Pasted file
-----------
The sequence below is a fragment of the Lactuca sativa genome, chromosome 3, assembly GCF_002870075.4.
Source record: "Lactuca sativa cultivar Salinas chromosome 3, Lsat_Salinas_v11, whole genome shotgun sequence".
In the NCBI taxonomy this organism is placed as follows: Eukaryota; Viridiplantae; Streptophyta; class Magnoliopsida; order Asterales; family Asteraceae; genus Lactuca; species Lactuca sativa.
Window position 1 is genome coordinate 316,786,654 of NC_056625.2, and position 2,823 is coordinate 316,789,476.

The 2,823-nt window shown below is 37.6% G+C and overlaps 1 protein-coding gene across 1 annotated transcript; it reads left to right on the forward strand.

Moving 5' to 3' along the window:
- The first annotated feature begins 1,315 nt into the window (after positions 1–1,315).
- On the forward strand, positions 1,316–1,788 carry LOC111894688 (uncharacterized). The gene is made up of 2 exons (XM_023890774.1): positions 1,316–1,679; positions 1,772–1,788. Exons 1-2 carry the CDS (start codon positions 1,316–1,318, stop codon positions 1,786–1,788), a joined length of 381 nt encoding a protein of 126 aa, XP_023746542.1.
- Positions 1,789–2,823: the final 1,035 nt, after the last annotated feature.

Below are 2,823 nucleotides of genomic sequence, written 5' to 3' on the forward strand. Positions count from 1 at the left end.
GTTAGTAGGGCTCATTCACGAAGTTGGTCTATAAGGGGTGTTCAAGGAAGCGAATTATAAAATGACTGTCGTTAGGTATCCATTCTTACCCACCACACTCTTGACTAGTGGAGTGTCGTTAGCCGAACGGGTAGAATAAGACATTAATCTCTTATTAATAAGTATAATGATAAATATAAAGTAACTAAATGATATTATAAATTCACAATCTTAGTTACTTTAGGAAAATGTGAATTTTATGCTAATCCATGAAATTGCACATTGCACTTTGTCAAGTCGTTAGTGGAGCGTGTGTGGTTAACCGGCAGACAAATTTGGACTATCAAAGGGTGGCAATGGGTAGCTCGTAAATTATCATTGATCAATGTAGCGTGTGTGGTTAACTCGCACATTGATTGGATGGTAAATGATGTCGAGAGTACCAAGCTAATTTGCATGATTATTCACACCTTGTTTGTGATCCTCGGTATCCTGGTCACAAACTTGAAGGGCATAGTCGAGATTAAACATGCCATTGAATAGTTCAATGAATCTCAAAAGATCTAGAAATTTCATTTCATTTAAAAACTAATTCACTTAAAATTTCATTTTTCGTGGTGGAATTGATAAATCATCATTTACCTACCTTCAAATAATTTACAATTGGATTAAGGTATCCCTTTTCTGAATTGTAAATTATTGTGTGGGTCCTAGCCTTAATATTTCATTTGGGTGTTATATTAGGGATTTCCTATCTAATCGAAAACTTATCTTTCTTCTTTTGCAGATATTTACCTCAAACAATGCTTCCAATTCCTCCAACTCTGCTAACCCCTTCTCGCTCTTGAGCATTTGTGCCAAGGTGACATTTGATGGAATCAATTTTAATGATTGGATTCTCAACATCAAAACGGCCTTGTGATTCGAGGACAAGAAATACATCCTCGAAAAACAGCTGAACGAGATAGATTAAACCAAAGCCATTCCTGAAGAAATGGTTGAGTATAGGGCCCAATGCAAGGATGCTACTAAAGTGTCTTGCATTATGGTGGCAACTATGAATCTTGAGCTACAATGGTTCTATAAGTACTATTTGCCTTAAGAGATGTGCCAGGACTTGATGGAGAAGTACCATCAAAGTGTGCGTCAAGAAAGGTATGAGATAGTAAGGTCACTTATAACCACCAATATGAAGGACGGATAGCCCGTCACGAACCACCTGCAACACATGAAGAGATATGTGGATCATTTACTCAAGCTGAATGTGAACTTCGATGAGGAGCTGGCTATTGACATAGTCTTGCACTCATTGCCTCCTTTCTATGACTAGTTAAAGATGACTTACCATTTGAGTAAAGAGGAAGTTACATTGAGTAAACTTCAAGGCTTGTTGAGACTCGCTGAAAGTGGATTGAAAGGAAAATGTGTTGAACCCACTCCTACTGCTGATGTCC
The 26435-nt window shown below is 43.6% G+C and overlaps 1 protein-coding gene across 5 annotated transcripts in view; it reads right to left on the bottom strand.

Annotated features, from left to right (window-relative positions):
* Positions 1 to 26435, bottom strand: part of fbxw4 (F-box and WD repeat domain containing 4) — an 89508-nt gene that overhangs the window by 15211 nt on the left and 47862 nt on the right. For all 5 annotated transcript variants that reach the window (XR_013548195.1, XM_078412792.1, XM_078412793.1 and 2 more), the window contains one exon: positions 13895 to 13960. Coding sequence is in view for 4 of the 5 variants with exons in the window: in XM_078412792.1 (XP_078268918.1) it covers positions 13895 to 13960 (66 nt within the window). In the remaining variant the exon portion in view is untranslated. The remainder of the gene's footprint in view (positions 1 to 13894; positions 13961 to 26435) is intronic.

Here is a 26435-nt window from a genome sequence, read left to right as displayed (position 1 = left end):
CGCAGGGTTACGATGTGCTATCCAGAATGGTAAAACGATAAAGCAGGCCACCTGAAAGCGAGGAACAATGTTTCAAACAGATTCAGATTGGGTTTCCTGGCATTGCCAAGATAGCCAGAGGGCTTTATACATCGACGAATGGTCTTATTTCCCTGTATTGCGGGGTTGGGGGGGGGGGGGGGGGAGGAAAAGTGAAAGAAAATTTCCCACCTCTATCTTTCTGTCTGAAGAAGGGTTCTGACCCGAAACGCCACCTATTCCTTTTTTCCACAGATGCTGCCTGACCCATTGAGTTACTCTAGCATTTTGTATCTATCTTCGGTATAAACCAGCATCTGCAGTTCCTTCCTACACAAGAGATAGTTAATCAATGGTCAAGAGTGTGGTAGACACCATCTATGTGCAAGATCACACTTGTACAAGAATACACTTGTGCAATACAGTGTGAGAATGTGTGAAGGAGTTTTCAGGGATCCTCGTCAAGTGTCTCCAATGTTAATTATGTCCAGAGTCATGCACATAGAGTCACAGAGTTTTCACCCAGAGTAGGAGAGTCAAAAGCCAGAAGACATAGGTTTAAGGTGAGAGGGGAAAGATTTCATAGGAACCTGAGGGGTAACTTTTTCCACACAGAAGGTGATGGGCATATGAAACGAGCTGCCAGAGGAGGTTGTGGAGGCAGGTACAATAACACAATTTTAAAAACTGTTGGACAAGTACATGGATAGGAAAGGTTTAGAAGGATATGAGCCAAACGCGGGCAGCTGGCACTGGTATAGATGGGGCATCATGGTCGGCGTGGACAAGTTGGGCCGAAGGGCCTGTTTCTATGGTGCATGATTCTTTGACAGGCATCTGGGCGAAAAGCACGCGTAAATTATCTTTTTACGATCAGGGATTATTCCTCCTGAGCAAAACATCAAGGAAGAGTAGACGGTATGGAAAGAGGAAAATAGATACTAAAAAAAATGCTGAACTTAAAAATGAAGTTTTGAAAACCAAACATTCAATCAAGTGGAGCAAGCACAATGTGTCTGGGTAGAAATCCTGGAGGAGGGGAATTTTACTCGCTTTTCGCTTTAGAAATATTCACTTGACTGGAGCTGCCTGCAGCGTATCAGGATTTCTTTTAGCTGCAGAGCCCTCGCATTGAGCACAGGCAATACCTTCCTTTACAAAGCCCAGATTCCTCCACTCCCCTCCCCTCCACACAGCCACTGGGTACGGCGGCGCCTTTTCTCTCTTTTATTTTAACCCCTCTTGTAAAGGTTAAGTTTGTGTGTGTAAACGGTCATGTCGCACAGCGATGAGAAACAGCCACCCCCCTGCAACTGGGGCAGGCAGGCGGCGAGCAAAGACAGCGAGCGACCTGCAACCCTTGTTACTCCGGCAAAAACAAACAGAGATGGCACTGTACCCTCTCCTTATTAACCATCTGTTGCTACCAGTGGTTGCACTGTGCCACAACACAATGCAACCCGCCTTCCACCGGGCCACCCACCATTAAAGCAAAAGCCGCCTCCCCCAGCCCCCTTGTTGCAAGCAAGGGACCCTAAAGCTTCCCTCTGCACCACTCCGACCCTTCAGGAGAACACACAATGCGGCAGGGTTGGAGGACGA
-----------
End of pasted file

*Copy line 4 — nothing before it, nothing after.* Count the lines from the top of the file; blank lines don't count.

Window position 1 is genome coordinate 316,786,654 of NC_056625.2, and position 2,823 is coordinate 316,789,476.